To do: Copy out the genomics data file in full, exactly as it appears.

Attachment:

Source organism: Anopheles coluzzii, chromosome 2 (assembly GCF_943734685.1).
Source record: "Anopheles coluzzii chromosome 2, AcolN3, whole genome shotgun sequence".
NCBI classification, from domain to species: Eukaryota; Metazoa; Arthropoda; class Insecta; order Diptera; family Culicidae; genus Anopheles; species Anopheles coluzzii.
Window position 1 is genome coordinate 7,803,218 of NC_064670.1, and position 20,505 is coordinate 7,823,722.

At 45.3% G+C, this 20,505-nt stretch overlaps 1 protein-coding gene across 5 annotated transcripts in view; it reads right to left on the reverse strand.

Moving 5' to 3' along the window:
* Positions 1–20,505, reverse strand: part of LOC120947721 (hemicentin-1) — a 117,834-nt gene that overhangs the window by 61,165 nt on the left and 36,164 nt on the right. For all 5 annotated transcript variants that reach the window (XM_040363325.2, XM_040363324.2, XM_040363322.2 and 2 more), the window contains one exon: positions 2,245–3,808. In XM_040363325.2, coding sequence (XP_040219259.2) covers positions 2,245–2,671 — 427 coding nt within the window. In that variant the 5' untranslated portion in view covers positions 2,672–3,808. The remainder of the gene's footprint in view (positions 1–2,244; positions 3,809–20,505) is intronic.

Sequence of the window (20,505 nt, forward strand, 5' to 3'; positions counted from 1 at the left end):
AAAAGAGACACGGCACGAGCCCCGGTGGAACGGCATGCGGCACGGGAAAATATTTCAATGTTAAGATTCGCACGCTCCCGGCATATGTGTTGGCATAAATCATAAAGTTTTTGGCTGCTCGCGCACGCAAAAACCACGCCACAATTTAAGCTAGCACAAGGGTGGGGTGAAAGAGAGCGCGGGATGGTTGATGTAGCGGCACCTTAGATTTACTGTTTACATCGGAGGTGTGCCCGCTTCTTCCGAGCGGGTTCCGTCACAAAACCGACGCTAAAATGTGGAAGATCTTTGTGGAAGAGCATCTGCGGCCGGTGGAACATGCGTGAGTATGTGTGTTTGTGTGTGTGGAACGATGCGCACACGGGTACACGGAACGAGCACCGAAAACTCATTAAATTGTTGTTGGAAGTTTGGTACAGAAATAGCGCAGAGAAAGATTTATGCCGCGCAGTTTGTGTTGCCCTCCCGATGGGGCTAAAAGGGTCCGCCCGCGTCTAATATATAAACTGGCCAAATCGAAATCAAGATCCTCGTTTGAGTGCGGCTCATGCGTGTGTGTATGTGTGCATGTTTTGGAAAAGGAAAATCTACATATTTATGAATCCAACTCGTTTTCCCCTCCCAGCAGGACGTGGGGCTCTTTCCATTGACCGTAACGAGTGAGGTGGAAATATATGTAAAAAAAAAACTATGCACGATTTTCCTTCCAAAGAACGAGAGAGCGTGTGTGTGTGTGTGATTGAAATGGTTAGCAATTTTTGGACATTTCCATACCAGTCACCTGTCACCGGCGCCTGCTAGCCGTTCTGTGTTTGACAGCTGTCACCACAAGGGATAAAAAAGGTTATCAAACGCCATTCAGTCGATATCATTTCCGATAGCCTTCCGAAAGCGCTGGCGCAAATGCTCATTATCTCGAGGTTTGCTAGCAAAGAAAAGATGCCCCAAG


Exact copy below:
Source organism: Anopheles coluzzii, chromosome 2 (assembly GCF_943734685.1).
Source record: "Anopheles coluzzii chromosome 2, AcolN3, whole genome shotgun sequence".
NCBI classification, from domain to species: Eukaryota; Metazoa; Arthropoda; class Insecta; order Diptera; family Culicidae; genus Anopheles; species Anopheles coluzzii.
Window position 1 is genome coordinate 7,803,218 of NC_064670.1, and position 20,505 is coordinate 7,823,722.

At 45.3% G+C, this 20,505-nt stretch overlaps 1 protein-coding gene across 5 annotated transcripts in view; it reads right to left on the reverse strand.

Moving 5' to 3' along the window:
* Positions 1–20,505, reverse strand: part of LOC120947721 (hemicentin-1) — a 117,834-nt gene that overhangs the window by 61,165 nt on the left and 36,164 nt on the right. For all 5 annotated transcript variants that reach the window (XM_040363325.2, XM_040363324.2, XM_040363322.2 and 2 more), the window contains one exon: positions 2,245–3,808. In XM_040363325.2, coding sequence (XP_040219259.2) covers positions 2,245–2,671 — 427 coding nt within the window. In that variant the 5' untranslated portion in view covers positions 2,672–3,808. The remainder of the gene's footprint in view (positions 1–2,244; positions 3,809–20,505) is intronic.

Sequence of the window (20,505 nt, forward strand, 5' to 3'; positions counted from 1 at the left end):
AAAAGAGACACGGCACGAGCCCCGGTGGAACGGCATGCGGCACGGGAAAATATTTCAATGTTAAGATTCGCACGCTCCCGGCATATGTGTTGGCATAAATCATAAAGTTTTTGGCTGCTCGCGCACGCAAAAACCACGCCACAATTTAAGCTAGCACAAGGGTGGGGTGAAAGAGAGCGCGGGATGGTTGATGTAGCGGCACCTTAGATTTACTGTTTACATCGGAGGTGTGCCCGCTTCTTCCGAGCGGGTTCCGTCACAAAACCGACGCTAAAATGTGGAAGATCTTTGTGGAAGAGCATCTGCGGCCGGTGGAACATGCGTGAGTATGTGTGTTTGTGTGTGTGGAACGATGCGCACACGGGTACACGGAACGAGCACCGAAAACTCATTAAATTGTTGTTGGAAGTTTGGTACAGAAATAGCGCAGAGAAAGATTTATGCCGCGCAGTTTGTGTTGCCCTCCCGATGGGGCTAAAAGGGTCCGCCCGCGTCTAATATATAAACTGGCCAAATCGAAATCAAGATCCTCGTTTGAGTGCGGCTCATGCGTGTGTGTATGTGTGCATGTTTTGGAAAAGGAAAATCTACATATTTATGAATCCAACTCGTTTTCCCCTCCCAGCAGGACGTGGGGCTCTTTCCATTGACCGTAACGAGTGAGGTGGAAATATATGTAAAAAAAAAACTATGCACGATTTTCCTTCCAAAGAACGAGAGAGCGTGTGTGTGTGTGTGATTGAAATGGTTAGCAATTTTTGGACATTTCCATACCAGTCACCTGTCACCGGCGCCTGCTAGCCGTTCTGTGTTTGACAGCTGTCACCACAAGGGATAAAAAAGGTTATCAAACGCCATTCAGTCGATATCATTTCCGATAGCCTTCCGAAAGCGCTGGCGCAAATGCTCATTATCTCGAGGTTTGCTAGCAAAGAAAAGATGCCCCAAG